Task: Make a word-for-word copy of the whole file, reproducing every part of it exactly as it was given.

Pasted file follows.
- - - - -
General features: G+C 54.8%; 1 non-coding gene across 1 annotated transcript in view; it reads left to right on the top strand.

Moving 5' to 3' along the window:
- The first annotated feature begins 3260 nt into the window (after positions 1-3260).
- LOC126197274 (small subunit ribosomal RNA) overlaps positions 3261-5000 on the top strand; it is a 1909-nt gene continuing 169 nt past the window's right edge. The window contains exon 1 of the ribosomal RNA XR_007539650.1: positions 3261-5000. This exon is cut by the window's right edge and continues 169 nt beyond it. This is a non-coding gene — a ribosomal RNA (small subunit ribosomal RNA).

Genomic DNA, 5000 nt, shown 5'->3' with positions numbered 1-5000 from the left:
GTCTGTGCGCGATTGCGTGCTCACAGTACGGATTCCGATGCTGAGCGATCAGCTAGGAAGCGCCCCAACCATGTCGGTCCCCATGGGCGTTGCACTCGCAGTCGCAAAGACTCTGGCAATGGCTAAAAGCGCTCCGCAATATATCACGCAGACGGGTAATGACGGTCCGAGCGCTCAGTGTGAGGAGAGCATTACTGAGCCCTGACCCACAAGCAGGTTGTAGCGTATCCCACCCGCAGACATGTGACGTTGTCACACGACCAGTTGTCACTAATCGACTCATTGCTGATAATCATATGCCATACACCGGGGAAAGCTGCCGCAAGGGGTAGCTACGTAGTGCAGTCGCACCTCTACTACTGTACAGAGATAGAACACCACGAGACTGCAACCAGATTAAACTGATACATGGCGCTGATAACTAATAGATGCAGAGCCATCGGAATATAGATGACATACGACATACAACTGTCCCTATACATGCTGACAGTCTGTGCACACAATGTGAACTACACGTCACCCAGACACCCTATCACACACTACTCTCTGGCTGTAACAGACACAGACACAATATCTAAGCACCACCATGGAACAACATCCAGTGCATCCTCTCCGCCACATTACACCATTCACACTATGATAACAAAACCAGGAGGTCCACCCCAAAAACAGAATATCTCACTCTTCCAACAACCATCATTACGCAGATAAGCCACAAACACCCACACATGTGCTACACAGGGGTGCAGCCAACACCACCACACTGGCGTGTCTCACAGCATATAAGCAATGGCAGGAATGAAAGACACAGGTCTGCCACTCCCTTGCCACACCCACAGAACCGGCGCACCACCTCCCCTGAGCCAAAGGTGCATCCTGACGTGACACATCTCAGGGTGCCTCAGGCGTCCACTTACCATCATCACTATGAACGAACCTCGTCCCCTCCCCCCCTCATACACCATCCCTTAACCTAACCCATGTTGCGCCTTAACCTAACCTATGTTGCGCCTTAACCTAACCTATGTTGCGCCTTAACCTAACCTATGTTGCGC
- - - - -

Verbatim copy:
General features: G+C 54.8%; 1 non-coding gene across 1 annotated transcript in view; it reads left to right on the top strand.

Moving 5' to 3' along the window:
- The first annotated feature begins 3260 nt into the window (after positions 1-3260).
- LOC126197274 (small subunit ribosomal RNA) overlaps positions 3261-5000 on the top strand; it is a 1909-nt gene continuing 169 nt past the window's right edge. The window contains exon 1 of the ribosomal RNA XR_007539650.1: positions 3261-5000. This exon is cut by the window's right edge and continues 169 nt beyond it. This is a non-coding gene — a ribosomal RNA (small subunit ribosomal RNA).

Genomic DNA, 5000 nt, shown 5'->3' with positions numbered 1-5000 from the left:
GTCTGTGCGCGATTGCGTGCTCACAGTACGGATTCCGATGCTGAGCGATCAGCTAGGAAGCGCCCCAACCATGTCGGTCCCCATGGGCGTTGCACTCGCAGTCGCAAAGACTCTGGCAATGGCTAAAAGCGCTCCGCAATATATCACGCAGACGGGTAATGACGGTCCGAGCGCTCAGTGTGAGGAGAGCATTACTGAGCCCTGACCCACAAGCAGGTTGTAGCGTATCCCACCCGCAGACATGTGACGTTGTCACACGACCAGTTGTCACTAATCGACTCATTGCTGATAATCATATGCCATACACCGGGGAAAGCTGCCGCAAGGGGTAGCTACGTAGTGCAGTCGCACCTCTACTACTGTACAGAGATAGAACACCACGAGACTGCAACCAGATTAAACTGATACATGGCGCTGATAACTAATAGATGCAGAGCCATCGGAATATAGATGACATACGACATACAACTGTCCCTATACATGCTGACAGTCTGTGCACACAATGTGAACTACACGTCACCCAGACACCCTATCACACACTACTCTCTGGCTGTAACAGACACAGACACAATATCTAAGCACCACCATGGAACAACATCCAGTGCATCCTCTCCGCCACATTACACCATTCACACTATGATAACAAAACCAGGAGGTCCACCCCAAAAACAGAATATCTCACTCTTCCAACAACCATCATTACGCAGATAAGCCACAAACACCCACACATGTGCTACACAGGGGTGCAGCCAACACCACCACACTGGCGTGTCTCACAGCATATAAGCAATGGCAGGAATGAAAGACACAGGTCTGCCACTCCCTTGCCACACCCACAGAACCGGCGCACCACCTCCCCTGAGCCAAAGGTGCATCCTGACGTGACACATCTCAGGGTGCCTCAGGCGTCCACTTACCATCATCACTATGAACGAACCTCGTCCCCTCCCCCCCTCATACACCATCCCTTAACCTAACCCATGTTGCGCCTTAACCTAACCTATGTTGCGCCTTAACCTAACCTATGTTGCGCCTTAACCTAACCTATGTTGCGC